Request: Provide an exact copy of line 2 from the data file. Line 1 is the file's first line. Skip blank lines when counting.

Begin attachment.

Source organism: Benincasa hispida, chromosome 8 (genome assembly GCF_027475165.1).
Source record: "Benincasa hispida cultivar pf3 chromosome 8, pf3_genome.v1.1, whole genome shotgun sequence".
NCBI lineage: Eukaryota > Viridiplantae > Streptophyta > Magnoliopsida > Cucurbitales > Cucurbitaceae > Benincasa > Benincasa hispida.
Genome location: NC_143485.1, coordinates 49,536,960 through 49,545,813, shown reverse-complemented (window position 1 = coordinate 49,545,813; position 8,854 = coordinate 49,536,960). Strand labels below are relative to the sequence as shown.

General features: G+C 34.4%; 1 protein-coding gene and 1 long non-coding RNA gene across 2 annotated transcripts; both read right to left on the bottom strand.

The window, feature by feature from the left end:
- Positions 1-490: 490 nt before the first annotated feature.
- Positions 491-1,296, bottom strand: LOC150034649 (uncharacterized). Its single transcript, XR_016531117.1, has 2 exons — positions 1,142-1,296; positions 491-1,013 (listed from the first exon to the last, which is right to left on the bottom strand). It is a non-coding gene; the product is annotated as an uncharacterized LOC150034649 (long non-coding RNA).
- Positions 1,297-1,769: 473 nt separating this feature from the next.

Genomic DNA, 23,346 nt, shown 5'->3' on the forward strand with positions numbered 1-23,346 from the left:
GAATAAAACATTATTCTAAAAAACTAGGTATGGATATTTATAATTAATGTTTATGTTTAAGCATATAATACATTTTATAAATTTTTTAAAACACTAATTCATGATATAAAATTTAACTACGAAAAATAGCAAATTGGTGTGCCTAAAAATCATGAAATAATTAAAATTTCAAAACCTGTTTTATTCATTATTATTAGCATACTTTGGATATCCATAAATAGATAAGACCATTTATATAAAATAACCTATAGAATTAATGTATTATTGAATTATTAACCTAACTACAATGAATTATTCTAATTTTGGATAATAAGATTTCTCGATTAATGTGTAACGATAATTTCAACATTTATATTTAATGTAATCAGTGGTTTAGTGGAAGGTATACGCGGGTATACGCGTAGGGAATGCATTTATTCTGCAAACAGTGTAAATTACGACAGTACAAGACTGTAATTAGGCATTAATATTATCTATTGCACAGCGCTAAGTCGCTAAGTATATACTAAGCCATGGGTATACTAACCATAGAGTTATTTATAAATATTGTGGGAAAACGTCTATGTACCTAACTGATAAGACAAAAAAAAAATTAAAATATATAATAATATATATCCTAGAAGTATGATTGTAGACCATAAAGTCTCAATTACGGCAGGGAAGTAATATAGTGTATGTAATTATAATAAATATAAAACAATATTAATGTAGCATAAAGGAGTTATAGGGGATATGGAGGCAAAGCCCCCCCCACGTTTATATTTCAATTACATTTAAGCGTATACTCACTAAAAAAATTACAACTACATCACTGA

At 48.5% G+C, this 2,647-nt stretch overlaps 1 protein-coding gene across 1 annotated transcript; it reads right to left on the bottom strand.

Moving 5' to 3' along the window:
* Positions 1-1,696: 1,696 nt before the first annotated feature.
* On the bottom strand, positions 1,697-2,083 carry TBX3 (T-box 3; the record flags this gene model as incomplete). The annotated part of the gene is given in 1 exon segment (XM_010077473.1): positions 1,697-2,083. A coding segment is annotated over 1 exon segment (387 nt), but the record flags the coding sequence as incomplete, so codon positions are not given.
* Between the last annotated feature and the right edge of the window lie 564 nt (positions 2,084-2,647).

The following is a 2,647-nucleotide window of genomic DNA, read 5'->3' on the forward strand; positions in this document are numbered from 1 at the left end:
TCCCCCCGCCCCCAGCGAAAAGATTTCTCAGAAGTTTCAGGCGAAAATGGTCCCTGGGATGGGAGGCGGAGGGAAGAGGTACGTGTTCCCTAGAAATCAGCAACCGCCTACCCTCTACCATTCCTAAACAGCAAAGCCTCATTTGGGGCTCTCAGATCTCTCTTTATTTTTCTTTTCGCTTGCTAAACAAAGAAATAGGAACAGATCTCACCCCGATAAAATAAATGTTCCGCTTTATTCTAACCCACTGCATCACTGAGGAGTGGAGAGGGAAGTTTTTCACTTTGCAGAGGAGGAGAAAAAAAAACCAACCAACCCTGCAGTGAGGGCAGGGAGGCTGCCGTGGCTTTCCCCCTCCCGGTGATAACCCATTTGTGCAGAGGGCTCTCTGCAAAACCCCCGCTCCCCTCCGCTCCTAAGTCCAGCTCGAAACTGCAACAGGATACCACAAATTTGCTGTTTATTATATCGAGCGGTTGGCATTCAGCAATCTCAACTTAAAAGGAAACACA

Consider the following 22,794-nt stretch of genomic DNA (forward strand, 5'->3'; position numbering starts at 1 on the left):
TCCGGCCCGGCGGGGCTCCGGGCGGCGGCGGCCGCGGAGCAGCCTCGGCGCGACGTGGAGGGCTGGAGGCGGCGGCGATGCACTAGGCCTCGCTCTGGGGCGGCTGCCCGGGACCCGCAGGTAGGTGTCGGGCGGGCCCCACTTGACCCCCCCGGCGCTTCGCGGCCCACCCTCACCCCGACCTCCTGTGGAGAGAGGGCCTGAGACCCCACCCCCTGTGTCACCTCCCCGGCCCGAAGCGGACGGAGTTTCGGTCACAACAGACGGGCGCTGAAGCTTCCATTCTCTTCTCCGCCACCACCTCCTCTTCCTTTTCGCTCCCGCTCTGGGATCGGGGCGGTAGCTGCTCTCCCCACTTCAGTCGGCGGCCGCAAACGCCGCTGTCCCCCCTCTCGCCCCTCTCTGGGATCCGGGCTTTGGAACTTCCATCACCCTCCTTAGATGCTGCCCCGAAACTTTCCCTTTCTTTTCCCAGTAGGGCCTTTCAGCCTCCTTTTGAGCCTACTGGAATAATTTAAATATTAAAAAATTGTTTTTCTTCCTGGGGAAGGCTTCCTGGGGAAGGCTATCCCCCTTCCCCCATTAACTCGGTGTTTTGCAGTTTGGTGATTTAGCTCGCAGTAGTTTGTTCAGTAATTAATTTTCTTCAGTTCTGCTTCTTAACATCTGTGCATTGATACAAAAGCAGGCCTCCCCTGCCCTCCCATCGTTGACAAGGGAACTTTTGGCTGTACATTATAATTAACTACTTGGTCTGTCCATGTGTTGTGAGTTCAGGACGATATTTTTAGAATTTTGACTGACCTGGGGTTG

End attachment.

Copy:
Source record: "Benincasa hispida cultivar pf3 chromosome 8, pf3_genome.v1.1, whole genome shotgun sequence".